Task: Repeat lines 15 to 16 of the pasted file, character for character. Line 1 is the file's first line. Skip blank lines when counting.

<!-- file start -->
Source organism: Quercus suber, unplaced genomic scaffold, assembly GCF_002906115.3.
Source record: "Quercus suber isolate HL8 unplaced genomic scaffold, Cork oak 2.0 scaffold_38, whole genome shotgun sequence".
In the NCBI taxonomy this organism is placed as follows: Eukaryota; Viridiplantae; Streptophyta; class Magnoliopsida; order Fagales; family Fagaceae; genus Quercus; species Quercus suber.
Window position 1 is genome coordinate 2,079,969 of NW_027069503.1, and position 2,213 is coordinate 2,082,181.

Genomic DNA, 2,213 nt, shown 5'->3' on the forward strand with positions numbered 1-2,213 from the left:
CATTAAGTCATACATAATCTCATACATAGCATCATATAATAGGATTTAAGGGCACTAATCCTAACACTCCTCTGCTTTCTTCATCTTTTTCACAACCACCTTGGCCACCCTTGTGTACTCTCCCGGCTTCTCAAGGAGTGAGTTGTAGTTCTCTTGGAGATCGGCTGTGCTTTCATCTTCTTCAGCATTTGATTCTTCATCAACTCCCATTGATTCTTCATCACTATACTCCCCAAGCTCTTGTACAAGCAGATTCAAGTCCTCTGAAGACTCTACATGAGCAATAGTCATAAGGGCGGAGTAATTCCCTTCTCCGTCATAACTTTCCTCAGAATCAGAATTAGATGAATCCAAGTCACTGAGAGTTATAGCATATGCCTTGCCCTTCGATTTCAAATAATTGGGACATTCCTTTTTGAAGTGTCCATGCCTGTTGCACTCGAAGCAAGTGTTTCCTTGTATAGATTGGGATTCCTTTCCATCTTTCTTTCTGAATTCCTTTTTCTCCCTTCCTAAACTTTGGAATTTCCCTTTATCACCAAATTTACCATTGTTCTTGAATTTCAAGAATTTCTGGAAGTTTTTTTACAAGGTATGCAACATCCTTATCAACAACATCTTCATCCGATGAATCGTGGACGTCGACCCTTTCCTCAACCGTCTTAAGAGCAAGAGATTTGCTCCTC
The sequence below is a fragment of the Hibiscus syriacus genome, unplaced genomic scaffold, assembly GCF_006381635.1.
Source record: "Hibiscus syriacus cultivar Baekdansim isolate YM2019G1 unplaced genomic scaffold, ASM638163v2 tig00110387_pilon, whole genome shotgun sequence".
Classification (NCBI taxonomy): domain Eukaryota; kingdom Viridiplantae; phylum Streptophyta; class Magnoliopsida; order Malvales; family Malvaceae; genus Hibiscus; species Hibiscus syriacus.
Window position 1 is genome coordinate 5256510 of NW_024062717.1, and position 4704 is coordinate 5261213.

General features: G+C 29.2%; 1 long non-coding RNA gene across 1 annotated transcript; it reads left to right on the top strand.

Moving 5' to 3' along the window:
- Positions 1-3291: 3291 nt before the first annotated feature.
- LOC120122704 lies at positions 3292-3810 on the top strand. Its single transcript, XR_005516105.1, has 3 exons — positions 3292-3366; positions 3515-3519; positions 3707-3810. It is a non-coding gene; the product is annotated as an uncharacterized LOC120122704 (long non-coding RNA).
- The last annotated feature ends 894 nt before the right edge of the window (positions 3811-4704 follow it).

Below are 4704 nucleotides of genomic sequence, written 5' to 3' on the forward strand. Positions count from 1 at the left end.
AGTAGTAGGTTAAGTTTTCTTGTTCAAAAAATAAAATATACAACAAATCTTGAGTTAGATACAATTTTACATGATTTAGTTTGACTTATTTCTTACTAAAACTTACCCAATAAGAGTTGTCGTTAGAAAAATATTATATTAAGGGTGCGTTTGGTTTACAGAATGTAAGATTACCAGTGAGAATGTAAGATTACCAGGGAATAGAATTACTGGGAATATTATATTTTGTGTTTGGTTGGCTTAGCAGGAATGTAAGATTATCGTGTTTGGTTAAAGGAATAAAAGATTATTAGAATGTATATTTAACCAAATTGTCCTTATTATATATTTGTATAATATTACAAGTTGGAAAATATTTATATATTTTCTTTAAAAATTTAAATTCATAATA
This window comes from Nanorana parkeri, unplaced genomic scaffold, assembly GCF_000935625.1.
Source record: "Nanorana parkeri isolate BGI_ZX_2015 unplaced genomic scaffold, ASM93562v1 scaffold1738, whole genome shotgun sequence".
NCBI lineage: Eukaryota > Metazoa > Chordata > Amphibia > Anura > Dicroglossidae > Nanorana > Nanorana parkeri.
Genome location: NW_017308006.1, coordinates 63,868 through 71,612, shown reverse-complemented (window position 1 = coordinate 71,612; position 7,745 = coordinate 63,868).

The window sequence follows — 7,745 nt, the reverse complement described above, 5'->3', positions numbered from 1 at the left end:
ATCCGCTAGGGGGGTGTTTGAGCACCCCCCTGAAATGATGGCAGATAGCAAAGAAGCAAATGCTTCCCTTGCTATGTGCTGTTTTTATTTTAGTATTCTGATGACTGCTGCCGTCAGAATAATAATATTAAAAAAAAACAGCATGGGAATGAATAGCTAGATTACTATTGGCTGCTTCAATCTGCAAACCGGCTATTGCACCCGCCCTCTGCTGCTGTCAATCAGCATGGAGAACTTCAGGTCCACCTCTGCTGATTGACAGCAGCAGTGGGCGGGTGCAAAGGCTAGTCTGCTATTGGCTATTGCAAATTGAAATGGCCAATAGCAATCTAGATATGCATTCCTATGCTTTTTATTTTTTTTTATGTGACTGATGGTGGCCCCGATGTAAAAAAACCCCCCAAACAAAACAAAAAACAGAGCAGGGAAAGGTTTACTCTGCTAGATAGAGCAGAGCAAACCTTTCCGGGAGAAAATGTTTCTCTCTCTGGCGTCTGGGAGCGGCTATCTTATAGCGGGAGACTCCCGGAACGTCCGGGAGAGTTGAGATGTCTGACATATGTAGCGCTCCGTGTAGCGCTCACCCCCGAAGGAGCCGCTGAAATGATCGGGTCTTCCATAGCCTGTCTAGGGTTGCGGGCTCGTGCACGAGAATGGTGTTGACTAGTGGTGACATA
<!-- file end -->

- The last annotated feature ends 894 nt before the right edge of the window (positions 3811-4704 follow it).

Below are 4704 nucleotides of genomic sequence, written 5' to 3' on the forward strand. Positions count from 1 at the left end.